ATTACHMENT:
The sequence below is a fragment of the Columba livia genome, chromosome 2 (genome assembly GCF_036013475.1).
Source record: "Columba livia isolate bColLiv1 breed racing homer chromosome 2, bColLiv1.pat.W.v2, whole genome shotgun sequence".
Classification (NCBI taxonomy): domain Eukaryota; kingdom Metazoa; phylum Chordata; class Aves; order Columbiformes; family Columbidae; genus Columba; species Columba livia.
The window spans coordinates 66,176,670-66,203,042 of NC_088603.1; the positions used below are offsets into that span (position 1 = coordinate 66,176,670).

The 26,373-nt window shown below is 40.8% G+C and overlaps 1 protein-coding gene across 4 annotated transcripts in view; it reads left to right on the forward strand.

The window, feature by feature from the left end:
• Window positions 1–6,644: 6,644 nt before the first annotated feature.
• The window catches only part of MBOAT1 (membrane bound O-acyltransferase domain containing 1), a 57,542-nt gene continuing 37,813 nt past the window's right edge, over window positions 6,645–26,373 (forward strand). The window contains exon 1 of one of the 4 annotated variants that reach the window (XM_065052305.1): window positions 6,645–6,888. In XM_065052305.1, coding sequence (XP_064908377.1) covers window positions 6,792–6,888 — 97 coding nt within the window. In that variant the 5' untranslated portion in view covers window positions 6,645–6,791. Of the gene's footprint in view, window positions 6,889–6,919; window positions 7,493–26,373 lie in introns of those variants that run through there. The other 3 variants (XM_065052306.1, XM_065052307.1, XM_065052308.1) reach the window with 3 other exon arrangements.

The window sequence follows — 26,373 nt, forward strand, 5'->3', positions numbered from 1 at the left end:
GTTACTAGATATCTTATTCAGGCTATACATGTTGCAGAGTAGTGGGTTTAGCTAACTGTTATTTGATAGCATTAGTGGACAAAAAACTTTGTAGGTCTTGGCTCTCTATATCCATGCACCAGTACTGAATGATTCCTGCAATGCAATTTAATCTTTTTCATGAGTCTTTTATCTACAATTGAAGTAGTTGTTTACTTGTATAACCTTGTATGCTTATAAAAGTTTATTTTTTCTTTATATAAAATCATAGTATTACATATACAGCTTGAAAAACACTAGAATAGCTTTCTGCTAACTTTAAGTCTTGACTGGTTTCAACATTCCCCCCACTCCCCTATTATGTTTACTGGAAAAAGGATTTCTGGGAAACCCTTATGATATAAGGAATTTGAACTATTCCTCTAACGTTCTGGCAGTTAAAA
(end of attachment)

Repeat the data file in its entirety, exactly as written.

The sequence below is a fragment of the Columba livia genome, chromosome 2 (genome assembly GCF_036013475.1).
Source record: "Columba livia isolate bColLiv1 breed racing homer chromosome 2, bColLiv1.pat.W.v2, whole genome shotgun sequence".
Classification (NCBI taxonomy): domain Eukaryota; kingdom Metazoa; phylum Chordata; class Aves; order Columbiformes; family Columbidae; genus Columba; species Columba livia.
The window spans coordinates 66,176,670-66,203,042 of NC_088603.1; the positions used below are offsets into that span (position 1 = coordinate 66,176,670).

The 26,373-nt window shown below is 40.8% G+C and overlaps 1 protein-coding gene across 4 annotated transcripts in view; it reads left to right on the forward strand.

The window, feature by feature from the left end:
• Window positions 1–6,644: 6,644 nt before the first annotated feature.
• The window catches only part of MBOAT1 (membrane bound O-acyltransferase domain containing 1), a 57,542-nt gene continuing 37,813 nt past the window's right edge, over window positions 6,645–26,373 (forward strand). The window contains exon 1 of one of the 4 annotated variants that reach the window (XM_065052305.1): window positions 6,645–6,888. In XM_065052305.1, coding sequence (XP_064908377.1) covers window positions 6,792–6,888 — 97 coding nt within the window. In that variant the 5' untranslated portion in view covers window positions 6,645–6,791. Of the gene's footprint in view, window positions 6,889–6,919; window positions 7,493–26,373 lie in introns of those variants that run through there. The other 3 variants (XM_065052306.1, XM_065052307.1, XM_065052308.1) reach the window with 3 other exon arrangements.

The window sequence follows — 26,373 nt, forward strand, 5'->3', positions numbered from 1 at the left end:
GTTACTAGATATCTTATTCAGGCTATACATGTTGCAGAGTAGTGGGTTTAGCTAACTGTTATTTGATAGCATTAGTGGACAAAAAACTTTGTAGGTCTTGGCTCTCTATATCCATGCACCAGTACTGAATGATTCCTGCAATGCAATTTAATCTTTTTCATGAGTCTTTTATCTACAATTGAAGTAGTTGTTTACTTGTATAACCTTGTATGCTTATAAAAGTTTATTTTTTCTTTATATAAAATCATAGTATTACATATACAGCTTGAAAAACACTAGAATAGCTTTCTGCTAACTTTAAGTCTTGACTGGTTTCAACATTCCCCCCACTCCCCTATTATGTTTACTGGAAAAAGGATTTCTGGGAAACCCTTATGATATAAGGAATTTGAACTATTCCTCTAACGTTCTGGCAGTTAAAA